By Helena Andrews-Dyer and Natachi Onwuamaegbu
Beyoncé officially released her seventh solo studio album, “Renaissance”, on Friday. The title boldly calls up Europe’s centuries-long cultural rebirth, the sparks that yanked an entire continent out of the Dark Ages and into enlightenment.
Can one album – 16 tracks – do all that for a world still blinking against the light of normalcy after years of a pandemic?
The short answer is: Beyoncé’s can.
In her practically lifelong career, the 40-year-old singer has proven herself time and again to be bigger than the stage, the arena, the screen or the catwalk she struts on.
Beyoncé is always on beat, delivering the right steps at the right time no matter the music. She's given us bootyliciousness at the height of the bubble gum noughties, viral dance moves before TikTokers could talk, “Lemonade” when black women were thirsty and glorified athleisure before everyone had a Peloton.
There are few artists – almost all of them go by one name – whose careers are marked by the cracks they leave behind, shifting the culture with every new release in ways both subtle and enormous. There’s little doubt “Renaissance” (which Beyoncé has confirmed is the first in a “three-act project”) will be seismic, which is why the Beyhive has been bracing themselves for a movement since the singer announced its release last month.
In preparation for the earthquake we knew was coming, here's a look back at a few of the singer's groundbreaking moments.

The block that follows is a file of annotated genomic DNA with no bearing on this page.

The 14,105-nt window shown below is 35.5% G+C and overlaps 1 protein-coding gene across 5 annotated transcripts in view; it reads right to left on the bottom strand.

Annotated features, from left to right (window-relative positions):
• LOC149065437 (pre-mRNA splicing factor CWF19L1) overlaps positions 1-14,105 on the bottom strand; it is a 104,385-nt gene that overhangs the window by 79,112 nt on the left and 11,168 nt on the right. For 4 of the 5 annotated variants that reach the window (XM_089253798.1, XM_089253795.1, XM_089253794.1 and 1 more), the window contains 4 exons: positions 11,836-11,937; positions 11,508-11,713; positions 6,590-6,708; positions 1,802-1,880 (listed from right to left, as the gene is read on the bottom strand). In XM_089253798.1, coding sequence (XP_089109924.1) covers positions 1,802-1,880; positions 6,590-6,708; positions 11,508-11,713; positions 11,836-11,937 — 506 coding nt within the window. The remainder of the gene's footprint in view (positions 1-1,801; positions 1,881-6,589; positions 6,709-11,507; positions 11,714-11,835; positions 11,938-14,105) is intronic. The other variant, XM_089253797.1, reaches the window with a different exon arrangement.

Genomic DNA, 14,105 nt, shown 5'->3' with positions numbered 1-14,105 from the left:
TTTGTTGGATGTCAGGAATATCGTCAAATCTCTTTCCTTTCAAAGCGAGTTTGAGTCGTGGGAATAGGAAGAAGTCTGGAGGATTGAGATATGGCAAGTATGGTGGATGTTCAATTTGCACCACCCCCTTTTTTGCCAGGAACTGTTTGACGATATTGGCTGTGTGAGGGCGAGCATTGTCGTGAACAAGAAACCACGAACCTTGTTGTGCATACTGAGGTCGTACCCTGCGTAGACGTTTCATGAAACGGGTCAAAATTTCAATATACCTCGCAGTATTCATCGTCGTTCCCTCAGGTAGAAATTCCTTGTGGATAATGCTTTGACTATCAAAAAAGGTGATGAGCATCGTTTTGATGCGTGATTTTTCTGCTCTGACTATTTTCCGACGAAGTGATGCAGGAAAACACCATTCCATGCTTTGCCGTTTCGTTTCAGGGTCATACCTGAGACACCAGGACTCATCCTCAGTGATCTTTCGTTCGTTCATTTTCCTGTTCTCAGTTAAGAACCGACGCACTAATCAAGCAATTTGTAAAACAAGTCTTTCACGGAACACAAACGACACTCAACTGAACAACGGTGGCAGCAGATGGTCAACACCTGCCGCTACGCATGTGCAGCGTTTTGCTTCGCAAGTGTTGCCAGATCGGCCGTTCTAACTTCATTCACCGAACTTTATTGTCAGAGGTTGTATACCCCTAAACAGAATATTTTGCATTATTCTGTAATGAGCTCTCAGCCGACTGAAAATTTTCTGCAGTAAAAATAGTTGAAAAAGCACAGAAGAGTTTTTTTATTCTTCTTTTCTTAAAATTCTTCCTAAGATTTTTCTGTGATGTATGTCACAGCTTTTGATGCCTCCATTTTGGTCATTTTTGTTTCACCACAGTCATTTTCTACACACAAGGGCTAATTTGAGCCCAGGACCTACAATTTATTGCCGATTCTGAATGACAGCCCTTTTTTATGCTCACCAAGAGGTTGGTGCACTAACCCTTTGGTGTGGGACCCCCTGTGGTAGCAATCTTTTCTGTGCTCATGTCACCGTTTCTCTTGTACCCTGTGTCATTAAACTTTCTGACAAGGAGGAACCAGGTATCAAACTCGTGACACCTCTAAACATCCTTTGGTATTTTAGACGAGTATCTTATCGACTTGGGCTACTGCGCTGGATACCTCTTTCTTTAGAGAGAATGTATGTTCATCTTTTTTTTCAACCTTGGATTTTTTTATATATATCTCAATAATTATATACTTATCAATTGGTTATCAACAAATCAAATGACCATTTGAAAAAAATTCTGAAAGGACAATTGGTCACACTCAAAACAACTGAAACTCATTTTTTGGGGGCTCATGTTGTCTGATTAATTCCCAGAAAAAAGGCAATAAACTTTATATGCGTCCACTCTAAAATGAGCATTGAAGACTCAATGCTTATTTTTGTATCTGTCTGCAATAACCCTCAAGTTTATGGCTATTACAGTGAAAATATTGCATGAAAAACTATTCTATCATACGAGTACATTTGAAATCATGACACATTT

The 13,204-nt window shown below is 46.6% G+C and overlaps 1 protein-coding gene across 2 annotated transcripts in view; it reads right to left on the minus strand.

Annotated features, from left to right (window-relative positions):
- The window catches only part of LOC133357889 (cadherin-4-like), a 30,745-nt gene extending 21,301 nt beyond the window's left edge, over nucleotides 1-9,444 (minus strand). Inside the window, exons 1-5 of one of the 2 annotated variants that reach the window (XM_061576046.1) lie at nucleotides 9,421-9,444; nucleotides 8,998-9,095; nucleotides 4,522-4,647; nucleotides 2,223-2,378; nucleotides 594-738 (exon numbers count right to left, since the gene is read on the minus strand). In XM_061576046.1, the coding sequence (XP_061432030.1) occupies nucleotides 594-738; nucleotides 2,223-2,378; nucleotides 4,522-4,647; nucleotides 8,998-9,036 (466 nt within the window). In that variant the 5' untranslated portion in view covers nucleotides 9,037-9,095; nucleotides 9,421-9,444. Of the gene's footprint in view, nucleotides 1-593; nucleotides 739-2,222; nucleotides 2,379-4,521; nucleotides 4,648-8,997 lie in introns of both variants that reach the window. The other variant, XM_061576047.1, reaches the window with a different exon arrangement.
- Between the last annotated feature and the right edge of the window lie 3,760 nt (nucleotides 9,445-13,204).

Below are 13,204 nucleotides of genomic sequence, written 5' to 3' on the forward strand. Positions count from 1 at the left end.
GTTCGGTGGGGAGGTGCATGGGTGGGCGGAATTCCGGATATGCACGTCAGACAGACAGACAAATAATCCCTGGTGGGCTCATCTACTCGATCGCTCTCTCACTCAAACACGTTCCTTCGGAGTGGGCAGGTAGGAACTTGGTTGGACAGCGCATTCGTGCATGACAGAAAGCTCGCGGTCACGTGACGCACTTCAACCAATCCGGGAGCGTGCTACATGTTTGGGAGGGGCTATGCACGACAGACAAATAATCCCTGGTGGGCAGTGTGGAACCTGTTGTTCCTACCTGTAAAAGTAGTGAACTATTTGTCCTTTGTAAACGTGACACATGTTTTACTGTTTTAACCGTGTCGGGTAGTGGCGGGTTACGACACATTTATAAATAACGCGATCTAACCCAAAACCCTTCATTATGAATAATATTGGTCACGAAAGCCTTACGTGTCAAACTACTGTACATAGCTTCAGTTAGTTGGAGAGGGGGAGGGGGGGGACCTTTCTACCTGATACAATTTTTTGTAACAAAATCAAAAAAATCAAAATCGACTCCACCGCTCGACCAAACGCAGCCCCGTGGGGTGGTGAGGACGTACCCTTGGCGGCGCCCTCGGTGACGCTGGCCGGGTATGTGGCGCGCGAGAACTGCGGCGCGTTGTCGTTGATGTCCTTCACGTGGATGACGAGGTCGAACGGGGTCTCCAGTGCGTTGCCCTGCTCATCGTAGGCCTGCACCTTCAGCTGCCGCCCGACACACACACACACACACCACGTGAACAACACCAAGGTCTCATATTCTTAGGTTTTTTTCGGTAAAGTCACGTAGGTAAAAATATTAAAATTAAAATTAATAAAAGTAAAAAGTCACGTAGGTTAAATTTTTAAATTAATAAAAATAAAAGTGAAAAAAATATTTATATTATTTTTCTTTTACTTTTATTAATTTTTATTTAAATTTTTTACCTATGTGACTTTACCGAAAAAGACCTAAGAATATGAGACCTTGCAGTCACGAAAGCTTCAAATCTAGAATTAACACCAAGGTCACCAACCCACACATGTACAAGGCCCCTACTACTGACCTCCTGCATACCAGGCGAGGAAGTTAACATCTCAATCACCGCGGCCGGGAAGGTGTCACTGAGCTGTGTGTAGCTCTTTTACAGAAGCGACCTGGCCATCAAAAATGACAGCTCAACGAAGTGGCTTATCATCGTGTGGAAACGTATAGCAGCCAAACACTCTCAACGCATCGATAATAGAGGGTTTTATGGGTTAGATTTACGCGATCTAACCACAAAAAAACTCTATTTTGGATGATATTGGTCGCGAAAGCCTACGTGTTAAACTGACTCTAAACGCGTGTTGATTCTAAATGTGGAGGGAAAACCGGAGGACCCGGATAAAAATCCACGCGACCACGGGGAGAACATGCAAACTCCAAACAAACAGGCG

’03 Bonnie & Clyde
On its face, Beyoncé's first non-soundtrack single without her Destiny's Child bandmates doesn't seem particularly earth-shattering. It's a smooth groove over a Tupac sample with Jay-Z's signature lyricism and Bey's R&B improvs.
But the 2002 song was a prophecy. “You ready, B? Let’s go get 'em,” Jay-Z tells his girl, whom he was rumoured to be dating at the time, at the top of the track.
But really he's talking to whoever's listening, because the collaboration functioned like a save-the-date for the next two decades.
The duo would join forces again and again on tracks and whole albums (singles “Crazy in Love” and “Drunk in Love”, the “On the Run” tour and the “Everything is Love” record). “Put us together, how they gon' stop both us?” the rapper announces as Beyoncé muses about how happy they'll be.
He also raps that he “ain't perfect” and, well, news of his infidelity years later proved that right, but also inspired one of Beyoncé's best artistic endeavours to date. (We'll get to that later.)
It's safe to say Beyoncé isn't known for her acting skills, but her performance in 2006's “Dreamgirls” almost contradicts that narrative. (Key word: almost.)
Beyoncé has had plenty of roles in high-grossing films, including in “Austin Powers in Goldmember” in 2002, “The Pink Panther” in 2006, “Obsessed” in 2009, and “The Lion King” in 2019.
But “Listen”, the song Beyoncé's “Dreamgirls” character, Deena Jones, belts out to declare independence from her husband, may be her most convincing performance yet.
There's a slight bend at the waist. One knee locks, another pops. A glance is thrown over one shoulder. Both arms pump toward the ground, one after another.
This is “Single Ladies” and, boy, was it a moment. Despite having married husband Jay-Z six months before its 2008 release, “Single Ladies (Put a Ring on It)” was a hit, winning three Grammy Awards (song of the year, best R&B song and best female R&B vocal performance).
Its music video won MTV's video of the year and inspired parody after parody after parody.